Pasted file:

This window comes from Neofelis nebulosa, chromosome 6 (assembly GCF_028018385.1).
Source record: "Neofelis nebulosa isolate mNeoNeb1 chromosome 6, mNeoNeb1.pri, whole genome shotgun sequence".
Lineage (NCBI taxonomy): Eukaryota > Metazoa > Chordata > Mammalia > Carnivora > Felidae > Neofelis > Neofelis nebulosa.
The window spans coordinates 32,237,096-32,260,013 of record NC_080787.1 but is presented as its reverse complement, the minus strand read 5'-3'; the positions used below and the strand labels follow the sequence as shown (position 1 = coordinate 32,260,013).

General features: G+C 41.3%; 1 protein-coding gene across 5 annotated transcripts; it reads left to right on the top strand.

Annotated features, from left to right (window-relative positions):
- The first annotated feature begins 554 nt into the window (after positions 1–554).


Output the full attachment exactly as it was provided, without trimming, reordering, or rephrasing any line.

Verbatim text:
This window comes from Neofelis nebulosa, chromosome 6 (assembly GCF_028018385.1).
Source record: "Neofelis nebulosa isolate mNeoNeb1 chromosome 6, mNeoNeb1.pri, whole genome shotgun sequence".
Lineage (NCBI taxonomy): Eukaryota > Metazoa > Chordata > Mammalia > Carnivora > Felidae > Neofelis > Neofelis nebulosa.
The window spans coordinates 32,237,096-32,260,013 of record NC_080787.1 but is presented as its reverse complement, the minus strand read 5'-3'; the positions used below and the strand labels follow the sequence as shown (position 1 = coordinate 32,260,013).

General features: G+C 41.3%; 1 protein-coding gene across 5 annotated transcripts; it reads left to right on the top strand.

Annotated features, from left to right (window-relative positions):
- The first annotated feature begins 554 nt into the window (after positions 1–554).